Are Retailers' Privacy Protections Enough to Reassure Shoppers? 

Some cybersecurity measures rank higher than others

Author: Jen King

May 10, 2018

After a series of cyber breaches, it's no surprise that consumers are growing more concerned about how their personal information—particularly their financial data—is being used and stored. However, in a new study from Capgemini, many felt their primary retailers were doing an "outstanding" job at having proper data privacy measures in place. 

When asked to rate their primary retailer—essentially the one they shop at the most—on a scale of 1 to 7, where one equates to "very poor" and seven equates to "outstanding," some 60% of buyers worldwide felt their go-to retailer does an outstanding" job of making sure their sites and apps are safe. More than half felt the same way about in-store devices, like point-of-sale (POS) systems and self-service kiosks. 


Respondents were less likely, however, to say their primary retailer did an outstanding job being transparent about how their personal or financial information was being stored or used.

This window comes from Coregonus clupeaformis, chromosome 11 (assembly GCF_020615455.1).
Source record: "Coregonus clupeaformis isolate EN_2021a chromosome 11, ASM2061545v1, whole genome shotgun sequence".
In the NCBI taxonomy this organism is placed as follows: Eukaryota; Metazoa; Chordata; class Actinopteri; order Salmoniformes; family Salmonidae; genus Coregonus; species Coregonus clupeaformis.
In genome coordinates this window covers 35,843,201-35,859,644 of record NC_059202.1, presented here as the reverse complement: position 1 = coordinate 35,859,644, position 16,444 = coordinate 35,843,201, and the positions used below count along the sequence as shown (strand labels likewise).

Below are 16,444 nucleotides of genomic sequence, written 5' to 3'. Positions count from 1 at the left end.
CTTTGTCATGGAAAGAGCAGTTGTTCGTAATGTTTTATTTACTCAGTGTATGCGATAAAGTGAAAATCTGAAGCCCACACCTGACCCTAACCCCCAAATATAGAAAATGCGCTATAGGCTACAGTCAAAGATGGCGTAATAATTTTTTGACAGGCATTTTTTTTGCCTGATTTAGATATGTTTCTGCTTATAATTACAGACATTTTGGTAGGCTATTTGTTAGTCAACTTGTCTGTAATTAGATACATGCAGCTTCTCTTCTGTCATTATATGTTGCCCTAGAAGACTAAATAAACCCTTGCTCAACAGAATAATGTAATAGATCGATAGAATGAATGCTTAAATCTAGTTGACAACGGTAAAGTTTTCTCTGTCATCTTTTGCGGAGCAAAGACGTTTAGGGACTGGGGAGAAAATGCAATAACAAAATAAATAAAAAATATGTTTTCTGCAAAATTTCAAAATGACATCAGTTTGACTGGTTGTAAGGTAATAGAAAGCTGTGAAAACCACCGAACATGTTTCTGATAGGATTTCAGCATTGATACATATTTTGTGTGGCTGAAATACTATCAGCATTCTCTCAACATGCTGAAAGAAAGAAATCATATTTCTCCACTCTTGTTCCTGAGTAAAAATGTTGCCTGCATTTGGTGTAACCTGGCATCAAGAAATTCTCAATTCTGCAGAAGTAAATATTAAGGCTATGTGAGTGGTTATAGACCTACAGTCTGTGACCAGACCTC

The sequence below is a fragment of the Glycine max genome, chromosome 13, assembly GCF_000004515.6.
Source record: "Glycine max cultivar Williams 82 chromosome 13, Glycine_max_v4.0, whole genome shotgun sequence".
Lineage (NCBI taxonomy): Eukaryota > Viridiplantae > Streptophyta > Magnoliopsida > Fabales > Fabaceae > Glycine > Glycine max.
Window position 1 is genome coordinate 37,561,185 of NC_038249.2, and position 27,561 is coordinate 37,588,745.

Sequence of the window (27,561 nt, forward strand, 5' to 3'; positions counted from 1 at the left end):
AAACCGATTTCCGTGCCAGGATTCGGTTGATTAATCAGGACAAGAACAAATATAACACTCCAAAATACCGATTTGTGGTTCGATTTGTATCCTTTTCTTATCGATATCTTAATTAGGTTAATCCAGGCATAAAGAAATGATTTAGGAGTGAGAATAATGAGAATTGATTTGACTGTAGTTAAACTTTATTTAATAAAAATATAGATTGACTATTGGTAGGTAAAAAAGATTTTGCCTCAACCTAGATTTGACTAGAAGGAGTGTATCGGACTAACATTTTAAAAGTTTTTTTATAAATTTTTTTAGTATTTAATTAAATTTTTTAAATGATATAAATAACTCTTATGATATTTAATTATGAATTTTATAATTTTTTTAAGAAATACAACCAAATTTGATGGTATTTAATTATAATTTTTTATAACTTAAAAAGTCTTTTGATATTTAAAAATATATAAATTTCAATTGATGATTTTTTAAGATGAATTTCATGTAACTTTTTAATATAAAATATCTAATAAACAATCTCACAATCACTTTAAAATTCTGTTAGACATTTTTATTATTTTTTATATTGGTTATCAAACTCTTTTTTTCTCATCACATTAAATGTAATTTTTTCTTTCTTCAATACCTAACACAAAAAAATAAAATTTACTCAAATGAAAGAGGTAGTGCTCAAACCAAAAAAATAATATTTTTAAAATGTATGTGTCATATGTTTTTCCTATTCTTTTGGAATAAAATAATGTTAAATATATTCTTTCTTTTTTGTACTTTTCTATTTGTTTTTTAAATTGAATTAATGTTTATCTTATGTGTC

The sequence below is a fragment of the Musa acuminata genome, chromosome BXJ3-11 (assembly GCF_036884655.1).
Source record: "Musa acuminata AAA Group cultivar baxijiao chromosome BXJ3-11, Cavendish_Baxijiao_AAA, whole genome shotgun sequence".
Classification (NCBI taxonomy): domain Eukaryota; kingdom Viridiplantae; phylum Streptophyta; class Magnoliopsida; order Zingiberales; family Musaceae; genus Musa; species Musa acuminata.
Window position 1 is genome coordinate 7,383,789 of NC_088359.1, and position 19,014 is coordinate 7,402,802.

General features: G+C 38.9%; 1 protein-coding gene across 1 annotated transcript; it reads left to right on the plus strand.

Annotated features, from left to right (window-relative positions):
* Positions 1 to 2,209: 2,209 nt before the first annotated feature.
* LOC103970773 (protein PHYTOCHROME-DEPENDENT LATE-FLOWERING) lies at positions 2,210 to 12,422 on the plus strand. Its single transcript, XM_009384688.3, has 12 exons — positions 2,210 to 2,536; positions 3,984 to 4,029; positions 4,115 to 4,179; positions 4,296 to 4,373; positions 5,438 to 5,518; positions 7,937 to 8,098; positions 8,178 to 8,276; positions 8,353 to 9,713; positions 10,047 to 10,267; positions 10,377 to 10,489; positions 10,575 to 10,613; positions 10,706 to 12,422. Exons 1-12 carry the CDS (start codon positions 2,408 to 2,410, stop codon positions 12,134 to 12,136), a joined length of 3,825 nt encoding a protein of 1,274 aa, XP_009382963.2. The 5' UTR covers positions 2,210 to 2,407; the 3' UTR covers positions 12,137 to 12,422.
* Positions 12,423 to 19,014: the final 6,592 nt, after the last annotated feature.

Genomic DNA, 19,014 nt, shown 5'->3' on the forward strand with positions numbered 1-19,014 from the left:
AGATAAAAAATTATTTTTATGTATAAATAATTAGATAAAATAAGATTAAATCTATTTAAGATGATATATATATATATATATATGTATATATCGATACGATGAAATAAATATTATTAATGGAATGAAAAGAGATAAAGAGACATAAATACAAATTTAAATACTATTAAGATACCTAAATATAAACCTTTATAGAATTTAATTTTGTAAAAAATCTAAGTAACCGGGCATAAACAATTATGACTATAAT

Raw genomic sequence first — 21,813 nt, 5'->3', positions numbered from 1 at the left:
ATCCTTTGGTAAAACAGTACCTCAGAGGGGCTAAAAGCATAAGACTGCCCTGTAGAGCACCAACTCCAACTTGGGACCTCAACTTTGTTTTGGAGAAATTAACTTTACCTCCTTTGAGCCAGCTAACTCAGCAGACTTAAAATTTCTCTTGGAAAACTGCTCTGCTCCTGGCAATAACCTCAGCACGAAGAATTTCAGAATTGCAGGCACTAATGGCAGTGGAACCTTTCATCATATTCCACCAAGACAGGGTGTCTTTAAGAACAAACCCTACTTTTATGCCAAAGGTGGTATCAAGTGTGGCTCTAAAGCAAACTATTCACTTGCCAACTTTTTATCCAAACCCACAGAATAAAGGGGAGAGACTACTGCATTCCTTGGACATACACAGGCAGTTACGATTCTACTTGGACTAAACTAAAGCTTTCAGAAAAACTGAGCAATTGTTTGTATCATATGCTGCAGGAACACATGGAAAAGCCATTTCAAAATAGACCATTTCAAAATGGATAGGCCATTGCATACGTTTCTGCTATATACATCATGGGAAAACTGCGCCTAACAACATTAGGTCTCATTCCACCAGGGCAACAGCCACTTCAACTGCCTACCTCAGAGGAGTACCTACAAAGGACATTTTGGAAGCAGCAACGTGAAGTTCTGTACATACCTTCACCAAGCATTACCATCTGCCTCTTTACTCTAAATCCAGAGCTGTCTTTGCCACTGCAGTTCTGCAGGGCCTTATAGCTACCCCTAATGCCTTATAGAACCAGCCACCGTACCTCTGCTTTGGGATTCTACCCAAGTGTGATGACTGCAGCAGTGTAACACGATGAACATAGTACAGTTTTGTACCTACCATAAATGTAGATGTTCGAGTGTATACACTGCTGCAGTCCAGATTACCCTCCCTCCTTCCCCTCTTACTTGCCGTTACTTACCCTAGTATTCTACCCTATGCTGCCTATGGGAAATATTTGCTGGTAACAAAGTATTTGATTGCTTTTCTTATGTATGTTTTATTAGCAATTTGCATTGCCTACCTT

By and large, many consumers believe it's the retailer's responsibility to protect their data. In a Transaction Network Services (TNS) survey conducted last year, roughly two-thirds of US internet users felt that way. Still, after a number of recent high-profile data breaches, many consumers have become more proactive in safeguarding their data. According to an American Institute of CPAs survey, some 56% of US consumers have increased self-monitoring of credit and debit card accounts to check for fraudulent activities.